4 things to know Before Taking on a Distressed Property

4 things to know Before Taking on a Distressed Property


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Have you ever seen a distressed property (a really distressed property) and be really thrilled with the idea of purchasing it, refurbishing it, and renting it? Such ideas can be really appealing, particularly if you’re a real estate investor with a great imagination. The idea of purchasing a cheaper distressed property and renovating it into something valuable in an up and coming market seems attractive but does it really worth it?

A distressed property, in this context, is one that has more damages than your typical fixer-upper. Those damages could be, water damage, fire damage, foundation issues, and years of abandonment and vacancy. A distressed property comes with its own unique issues. And with all of the damages, the risks and the questions, these very distressed properties hold promises that are very enticing.

What does a real estate investor need to know before taking up a challenge like this?

Here is a list of things to know:161

  1. Low market price doesn’t mean low-cost.

Many new investors often times make the mistake of purchasing the cheapest properties on the market with the thought that they are going to make the best investments. A low cost price on a property does not mean the property is not valuable. In a bad area, a cheap property is still going to demand the same low rents no matter how great you make it which make your cash flow bad. Apparently, a distressed property has nice low prices because it has some issues and those problems have to be fixed but don’t forget, highly distressed properties hold secrets. You just have to budget and account for them.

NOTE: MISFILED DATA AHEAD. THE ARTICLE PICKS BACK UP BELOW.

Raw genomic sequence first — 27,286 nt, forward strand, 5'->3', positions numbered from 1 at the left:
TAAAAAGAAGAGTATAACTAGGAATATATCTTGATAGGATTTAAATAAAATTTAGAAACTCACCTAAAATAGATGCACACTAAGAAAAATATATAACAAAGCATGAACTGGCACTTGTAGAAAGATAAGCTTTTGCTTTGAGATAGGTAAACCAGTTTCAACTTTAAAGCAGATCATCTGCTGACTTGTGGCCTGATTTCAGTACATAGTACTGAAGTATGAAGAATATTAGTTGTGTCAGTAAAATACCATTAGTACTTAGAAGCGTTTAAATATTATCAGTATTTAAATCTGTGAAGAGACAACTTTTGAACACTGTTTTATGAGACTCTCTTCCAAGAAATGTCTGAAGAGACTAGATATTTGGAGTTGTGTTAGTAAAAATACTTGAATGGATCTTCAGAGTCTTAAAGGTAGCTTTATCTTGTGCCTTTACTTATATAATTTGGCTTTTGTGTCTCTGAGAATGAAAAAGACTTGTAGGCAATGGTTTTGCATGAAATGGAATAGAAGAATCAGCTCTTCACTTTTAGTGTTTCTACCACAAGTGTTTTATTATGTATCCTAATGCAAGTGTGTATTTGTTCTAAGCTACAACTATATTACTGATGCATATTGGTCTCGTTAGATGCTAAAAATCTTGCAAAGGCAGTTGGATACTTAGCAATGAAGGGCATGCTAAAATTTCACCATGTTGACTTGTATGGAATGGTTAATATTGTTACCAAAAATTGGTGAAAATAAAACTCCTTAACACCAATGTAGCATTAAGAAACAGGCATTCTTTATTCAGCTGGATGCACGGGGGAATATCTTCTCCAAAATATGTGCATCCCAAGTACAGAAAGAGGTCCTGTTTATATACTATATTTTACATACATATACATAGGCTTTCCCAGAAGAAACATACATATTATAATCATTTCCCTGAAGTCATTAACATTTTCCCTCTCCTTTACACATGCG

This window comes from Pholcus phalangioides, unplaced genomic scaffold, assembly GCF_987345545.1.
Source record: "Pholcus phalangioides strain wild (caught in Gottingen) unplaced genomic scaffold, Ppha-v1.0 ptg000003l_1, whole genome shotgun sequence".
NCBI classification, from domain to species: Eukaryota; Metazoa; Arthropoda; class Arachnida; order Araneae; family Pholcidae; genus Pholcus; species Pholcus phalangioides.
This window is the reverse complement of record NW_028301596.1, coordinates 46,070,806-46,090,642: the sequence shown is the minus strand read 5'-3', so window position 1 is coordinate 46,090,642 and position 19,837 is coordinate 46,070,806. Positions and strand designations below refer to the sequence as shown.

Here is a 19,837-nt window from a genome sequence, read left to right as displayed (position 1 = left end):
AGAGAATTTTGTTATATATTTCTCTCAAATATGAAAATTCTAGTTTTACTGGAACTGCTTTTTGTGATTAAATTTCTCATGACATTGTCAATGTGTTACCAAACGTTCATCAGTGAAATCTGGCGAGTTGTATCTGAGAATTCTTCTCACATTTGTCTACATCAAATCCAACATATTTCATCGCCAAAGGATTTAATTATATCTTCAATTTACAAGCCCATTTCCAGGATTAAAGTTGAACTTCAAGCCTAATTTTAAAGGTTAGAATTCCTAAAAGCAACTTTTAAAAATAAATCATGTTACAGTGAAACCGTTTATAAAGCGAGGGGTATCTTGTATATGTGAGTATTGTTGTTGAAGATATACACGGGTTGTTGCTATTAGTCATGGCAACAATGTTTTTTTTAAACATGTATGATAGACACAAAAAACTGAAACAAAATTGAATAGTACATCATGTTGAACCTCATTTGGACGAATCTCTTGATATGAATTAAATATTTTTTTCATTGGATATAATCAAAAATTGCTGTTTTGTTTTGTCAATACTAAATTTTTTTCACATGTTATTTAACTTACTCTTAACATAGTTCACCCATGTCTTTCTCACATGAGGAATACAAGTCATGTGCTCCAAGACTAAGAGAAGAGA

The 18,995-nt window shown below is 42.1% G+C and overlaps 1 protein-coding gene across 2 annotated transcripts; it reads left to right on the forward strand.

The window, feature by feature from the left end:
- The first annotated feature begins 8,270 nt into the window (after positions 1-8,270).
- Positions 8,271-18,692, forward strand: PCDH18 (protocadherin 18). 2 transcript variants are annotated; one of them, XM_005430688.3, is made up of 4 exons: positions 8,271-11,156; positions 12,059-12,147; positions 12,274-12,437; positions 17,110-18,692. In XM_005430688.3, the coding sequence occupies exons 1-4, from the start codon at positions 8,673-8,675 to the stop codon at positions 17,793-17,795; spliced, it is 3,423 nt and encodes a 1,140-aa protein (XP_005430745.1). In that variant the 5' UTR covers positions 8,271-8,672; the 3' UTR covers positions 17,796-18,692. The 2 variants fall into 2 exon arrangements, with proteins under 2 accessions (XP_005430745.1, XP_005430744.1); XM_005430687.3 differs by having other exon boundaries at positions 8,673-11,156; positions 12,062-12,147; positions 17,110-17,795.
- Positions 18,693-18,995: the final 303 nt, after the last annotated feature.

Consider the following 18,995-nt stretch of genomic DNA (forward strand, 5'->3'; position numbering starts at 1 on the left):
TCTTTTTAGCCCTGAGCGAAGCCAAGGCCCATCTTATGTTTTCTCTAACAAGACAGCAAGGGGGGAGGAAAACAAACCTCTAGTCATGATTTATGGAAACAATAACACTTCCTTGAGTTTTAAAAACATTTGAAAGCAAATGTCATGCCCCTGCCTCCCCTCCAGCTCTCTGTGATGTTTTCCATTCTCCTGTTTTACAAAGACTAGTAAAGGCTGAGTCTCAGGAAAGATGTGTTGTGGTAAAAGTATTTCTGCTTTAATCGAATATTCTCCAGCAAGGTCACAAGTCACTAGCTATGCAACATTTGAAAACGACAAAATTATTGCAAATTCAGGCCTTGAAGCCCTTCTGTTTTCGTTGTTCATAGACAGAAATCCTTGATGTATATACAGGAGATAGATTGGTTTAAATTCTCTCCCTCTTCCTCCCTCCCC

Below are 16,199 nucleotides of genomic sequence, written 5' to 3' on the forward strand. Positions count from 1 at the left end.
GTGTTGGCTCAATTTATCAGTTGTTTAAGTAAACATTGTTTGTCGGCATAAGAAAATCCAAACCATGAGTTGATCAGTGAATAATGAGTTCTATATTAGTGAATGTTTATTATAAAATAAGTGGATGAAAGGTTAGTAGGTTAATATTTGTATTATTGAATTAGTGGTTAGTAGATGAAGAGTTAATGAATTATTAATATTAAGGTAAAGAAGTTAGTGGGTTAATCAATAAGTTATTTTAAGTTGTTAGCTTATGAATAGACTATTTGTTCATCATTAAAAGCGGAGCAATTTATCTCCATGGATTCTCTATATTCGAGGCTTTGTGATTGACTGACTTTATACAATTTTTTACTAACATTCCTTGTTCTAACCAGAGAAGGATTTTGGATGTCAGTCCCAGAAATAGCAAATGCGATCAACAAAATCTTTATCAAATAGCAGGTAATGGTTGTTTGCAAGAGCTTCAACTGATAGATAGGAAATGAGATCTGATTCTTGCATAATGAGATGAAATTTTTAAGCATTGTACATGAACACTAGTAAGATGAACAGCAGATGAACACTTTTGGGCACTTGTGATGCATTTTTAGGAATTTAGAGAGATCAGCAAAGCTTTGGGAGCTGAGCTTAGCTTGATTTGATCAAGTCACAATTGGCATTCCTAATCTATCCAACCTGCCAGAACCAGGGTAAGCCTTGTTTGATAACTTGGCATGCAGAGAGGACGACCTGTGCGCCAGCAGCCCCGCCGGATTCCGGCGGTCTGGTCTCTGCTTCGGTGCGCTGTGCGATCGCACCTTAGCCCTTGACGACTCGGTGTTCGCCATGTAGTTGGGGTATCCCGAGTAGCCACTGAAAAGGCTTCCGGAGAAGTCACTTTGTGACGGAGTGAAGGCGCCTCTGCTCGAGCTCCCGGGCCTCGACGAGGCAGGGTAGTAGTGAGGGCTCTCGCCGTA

1. They take much more direct investment.

In terms of renovation costs, handling a distressed property really takes so much more investments and involvements than normal investment properties. A distressed property don’t need to spruce up, they majorly need overhauls that mostly take long renovation timelines, you might be totally renovating the, foundation, sub-flooring, roof, , electric, plumbing and flooring.

  1. Unanticipated risks abound.

Even if the distressed property is old or neglected, this rental properties can be full of hidden risked that are not visible immediately. There are many property problems you could run into like molds, asbestos, septic issues, foundation problems and many other costly problems which might not be seen during inspections. There are also other things we do not take note such as, neighbor issues, unforeseen bank issues, unclean title and also zoning issues. There will be so many problems, be ready to deal with them.

  1. It is a flipper’s game.

Typically, investors who buy and hold properties (buy and hold investors) are not the ones who buy highly distressed properties. One major reason is that when a flipper takes a distressed property, they have very few merits when they flip it and when they try to rehab it as a rental. They look in the present, don’t need to worry about the future market fluctuations, and wonder if their current investment is going to profit them. These investors pretty much know what they are going to gain out of it in the end, understanding the risk connected with the unknown.

Inexperience can cost you when it comes to dealing with these types of properties, but knowing how to handle them can bring great rewards.

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